[00:09:35] And even as a generational researcher I'm not sure where the the origin of that characterization came from besides potentially observation of older generations. And so we felt really passionately that we needed to ask them we need to ask the people and when we saw prominence in the way that they gravitated towards certain characteristics we felt that there was trend there.

[00:09:56] Again going back to the connecting with older generations who who witness and observe I haven't ever really run into someone with with strong grounds to say Oh that's absolutely false they might say I have one student every now and then that might not fit into that characteristic Well we know that outliers happen in large study and we know that outliers happen in life. And so for the most part it's been well received by the what I would consider people that work closely with Gen Z. So you know a lot of parents actually that come up to me after after sessions that I've done mean like that describes my my my son my daughter my child to a T. And you know I had never thought about my own child that way. And I take that as an affirming statement.

[00:10:35] Well what I'm concerned about is how a teacher interacts with a student is vastly different than how an entrepreneur interacts with an employee. There's no consequences to the teacher if the student is terrible or if the student doesn't show up for class there's no consequence to the teacher it's only the entrepreneur would have consequences. Now there's another sentence in the book I'd like you to tell me first of all. Well I'll read the sentence first. We predict Gen Z will have a strong work ethic similar to baby boomers. Now the first thing I'd like you to do is define for us what you how you would define work ethic.

[00:11:19] So we look at work ethic from this mindset of determination and persistence towards goals. And this idea that they when they are motivated and that's that's the key there when they are motivated and given the right task. I think that they will work relentlessly to that and it's a matter of unlocking that motivation for this group is a huge piece that if they don't I'm not. That's human element. But we we've been lucky enough to understand a little bit more about what motivates this group. And I think that that's going to have huge implications on workplace design and thinking about how we create work environments that we're still having positive productive outcomes. We just might have to restructure the the pathway to getting there. And so when we think about work ethic I think about the young people that I find them to be far more mature than I was or a lot of my peers were at their age and their viewpoint on how hard they're working towards their careers at much younger ages like the young people that I that I interact with at are within this group and I see them on campus where I work I see them in a variety of settings I follow a number of them on LinkedIn it is fascinating the things that they're doing when they're even self starting or the way that they're taking their career so seriously at such a young age and I think that that is our early indications of their work ethic. I think it's just a matter of getting them connected to the things that they care about and the areas that they are interested in which is a human relationship building component of it. How do we guide young people to the things that are going to be motivating and getting them engaged.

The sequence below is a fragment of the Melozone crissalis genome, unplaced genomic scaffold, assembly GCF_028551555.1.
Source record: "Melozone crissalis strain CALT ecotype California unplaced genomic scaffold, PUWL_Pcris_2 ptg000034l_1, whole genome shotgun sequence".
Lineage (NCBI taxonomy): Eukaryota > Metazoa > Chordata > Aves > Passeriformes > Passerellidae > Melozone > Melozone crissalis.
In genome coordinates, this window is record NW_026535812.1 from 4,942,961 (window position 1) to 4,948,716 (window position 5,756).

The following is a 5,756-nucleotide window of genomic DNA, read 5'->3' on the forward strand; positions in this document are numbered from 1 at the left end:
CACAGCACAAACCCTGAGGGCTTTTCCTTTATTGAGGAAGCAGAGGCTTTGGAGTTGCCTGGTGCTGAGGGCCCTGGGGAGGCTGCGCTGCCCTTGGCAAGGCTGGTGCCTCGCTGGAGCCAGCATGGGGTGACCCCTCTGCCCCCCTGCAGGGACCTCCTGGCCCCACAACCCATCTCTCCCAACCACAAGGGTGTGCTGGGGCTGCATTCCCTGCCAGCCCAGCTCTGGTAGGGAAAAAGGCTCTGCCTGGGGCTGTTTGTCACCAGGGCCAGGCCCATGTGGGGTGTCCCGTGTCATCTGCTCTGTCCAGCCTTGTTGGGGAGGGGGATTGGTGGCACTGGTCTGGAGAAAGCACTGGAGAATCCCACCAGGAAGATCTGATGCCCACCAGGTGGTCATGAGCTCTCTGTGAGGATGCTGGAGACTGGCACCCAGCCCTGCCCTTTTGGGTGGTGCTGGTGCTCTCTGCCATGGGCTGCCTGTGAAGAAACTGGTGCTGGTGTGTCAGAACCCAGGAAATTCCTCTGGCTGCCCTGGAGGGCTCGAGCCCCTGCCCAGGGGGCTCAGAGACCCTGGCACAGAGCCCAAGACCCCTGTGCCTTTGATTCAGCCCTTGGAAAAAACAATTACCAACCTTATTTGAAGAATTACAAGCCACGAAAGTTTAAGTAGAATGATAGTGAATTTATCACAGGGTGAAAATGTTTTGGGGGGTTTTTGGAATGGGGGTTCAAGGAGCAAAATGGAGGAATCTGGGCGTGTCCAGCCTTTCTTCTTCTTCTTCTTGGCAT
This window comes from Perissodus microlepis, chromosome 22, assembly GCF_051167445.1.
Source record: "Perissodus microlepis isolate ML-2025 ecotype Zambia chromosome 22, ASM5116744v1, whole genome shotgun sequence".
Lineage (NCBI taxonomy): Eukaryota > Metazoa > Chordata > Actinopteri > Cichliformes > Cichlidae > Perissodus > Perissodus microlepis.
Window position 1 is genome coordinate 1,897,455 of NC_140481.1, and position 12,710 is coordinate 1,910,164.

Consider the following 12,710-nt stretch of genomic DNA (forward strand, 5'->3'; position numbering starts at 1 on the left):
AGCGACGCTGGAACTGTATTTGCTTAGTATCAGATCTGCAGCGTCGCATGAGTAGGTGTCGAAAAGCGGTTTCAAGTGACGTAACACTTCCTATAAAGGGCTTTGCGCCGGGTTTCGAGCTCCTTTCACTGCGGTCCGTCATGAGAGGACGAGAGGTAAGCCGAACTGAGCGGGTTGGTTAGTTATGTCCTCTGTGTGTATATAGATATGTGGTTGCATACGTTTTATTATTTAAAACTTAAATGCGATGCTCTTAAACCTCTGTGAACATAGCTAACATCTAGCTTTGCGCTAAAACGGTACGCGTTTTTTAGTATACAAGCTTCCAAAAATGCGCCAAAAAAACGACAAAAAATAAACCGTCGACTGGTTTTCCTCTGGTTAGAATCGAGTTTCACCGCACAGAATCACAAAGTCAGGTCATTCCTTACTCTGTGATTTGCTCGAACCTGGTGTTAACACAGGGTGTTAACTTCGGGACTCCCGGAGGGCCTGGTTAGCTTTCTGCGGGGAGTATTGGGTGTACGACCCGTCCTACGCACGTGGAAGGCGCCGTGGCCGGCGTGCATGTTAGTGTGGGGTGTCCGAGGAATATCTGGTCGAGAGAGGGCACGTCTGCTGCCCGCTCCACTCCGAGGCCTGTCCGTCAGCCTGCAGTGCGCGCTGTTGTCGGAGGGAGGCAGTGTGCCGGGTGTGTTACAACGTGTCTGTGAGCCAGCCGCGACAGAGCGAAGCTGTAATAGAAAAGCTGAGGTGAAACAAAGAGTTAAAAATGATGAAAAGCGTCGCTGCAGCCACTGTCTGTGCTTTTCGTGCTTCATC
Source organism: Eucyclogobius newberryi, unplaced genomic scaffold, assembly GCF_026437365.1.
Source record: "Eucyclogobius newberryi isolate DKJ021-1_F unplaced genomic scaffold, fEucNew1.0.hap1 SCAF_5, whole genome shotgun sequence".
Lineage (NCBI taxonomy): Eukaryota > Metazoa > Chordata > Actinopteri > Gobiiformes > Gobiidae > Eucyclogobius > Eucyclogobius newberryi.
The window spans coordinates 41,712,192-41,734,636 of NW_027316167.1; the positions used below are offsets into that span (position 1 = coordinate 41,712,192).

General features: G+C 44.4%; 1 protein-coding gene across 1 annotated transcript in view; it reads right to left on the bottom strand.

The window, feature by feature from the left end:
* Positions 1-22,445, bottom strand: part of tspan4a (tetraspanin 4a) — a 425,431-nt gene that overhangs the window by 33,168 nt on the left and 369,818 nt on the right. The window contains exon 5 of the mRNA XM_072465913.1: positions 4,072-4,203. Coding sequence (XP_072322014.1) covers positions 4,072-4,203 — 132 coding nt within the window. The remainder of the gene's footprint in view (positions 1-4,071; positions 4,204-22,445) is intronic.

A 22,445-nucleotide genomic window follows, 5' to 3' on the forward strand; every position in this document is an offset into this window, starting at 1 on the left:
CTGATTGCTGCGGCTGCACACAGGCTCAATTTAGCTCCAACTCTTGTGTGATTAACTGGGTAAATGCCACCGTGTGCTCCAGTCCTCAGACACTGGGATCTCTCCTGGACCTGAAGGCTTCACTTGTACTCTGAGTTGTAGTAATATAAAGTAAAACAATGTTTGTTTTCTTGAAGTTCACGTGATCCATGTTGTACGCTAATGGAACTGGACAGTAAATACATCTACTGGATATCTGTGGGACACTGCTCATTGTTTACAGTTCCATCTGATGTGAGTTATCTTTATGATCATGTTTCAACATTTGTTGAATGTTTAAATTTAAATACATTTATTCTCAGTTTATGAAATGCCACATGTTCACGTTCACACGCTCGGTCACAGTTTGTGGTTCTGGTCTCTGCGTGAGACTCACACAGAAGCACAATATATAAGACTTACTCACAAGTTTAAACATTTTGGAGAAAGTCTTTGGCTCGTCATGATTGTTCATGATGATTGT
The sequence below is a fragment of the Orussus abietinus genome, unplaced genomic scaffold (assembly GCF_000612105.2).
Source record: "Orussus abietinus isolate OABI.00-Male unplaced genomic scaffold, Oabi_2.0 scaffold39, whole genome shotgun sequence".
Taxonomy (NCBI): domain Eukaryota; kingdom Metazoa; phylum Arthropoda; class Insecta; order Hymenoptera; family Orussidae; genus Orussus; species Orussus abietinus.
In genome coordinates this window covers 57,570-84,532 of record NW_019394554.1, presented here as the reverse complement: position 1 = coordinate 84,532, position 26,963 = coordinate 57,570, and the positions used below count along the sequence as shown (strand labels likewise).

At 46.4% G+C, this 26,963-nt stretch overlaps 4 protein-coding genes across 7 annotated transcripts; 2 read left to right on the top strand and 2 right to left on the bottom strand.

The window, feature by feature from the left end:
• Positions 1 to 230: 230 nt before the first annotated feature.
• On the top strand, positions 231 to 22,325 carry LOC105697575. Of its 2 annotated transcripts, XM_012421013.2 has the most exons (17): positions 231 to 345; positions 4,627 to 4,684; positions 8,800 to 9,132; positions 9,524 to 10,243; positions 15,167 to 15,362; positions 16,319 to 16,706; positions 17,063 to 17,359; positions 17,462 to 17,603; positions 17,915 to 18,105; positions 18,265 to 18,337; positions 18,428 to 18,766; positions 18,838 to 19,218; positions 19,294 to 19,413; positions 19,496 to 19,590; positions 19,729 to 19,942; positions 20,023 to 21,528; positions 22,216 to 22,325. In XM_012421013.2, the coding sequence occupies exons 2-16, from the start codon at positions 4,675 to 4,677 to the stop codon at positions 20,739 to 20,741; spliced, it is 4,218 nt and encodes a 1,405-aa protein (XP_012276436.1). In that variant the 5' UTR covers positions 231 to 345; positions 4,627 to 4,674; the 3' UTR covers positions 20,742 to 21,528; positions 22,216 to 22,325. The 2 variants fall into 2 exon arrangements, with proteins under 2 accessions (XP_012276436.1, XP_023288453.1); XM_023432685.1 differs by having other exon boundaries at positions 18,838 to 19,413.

[00:12:51] Okay well from my perspective though don't Don't you agree that sometimes you have to do some things that you don't want to do to further your success. For instance one of the things I see a lot of times a lot of these people just don't care about time. They just go all right I'll show up anytime I feel like good late five or 10 minutes it doesn't matter anymore. Is that a work ethic. Is that really a work ethic.

[00:13:19] I think that that is it's two parts. One part is if it if it's workplace culture and punctuality is a thing that's something that is a culture building component of it for this group in general when we think about time and the temporal space in which they operate. 9 to 5 doesn't exist anymore.

[00:13:36] Their ability to access services and information products resources online doesn't stop when a business closes at 5:00 p.m. And so for them they might also view their work time very different so if I even fall trap into this that if they don't want to work right at 9:00 a.m. but they're going to work until 7:00 or 8:00 at night because that's just how they function and they find that they get their productivity later that they're that coming into the office at 8 a.m. or 9 a.m. doesn't doesn't make sense. And so they're looking at temporal space very differently. I think that this group with the influence of technology and the fact that pretty much the world is on at all times is going to have an influence in the way that they work. And so whereas older generations were very characteristic of you know we've got a 9 to 5 job we show up at nine we leave at five. You might take a 30 minute lunch or whatever that looks like for each workplace. Think this group and some of our younger millennials are even paving the way of challenging that mindset that if I worked better from 10:00 a.m. to 7:00 p.m. does it. Does it matter if I'm still getting my projects done and I'm still connecting with the key the key people that I need to be connecting with. So it's just a matter of we're restructuring the way that we look at time. I'm not sure if it's less of a value of it but this idea that time is flexible is maybe more of the mindset of young people today.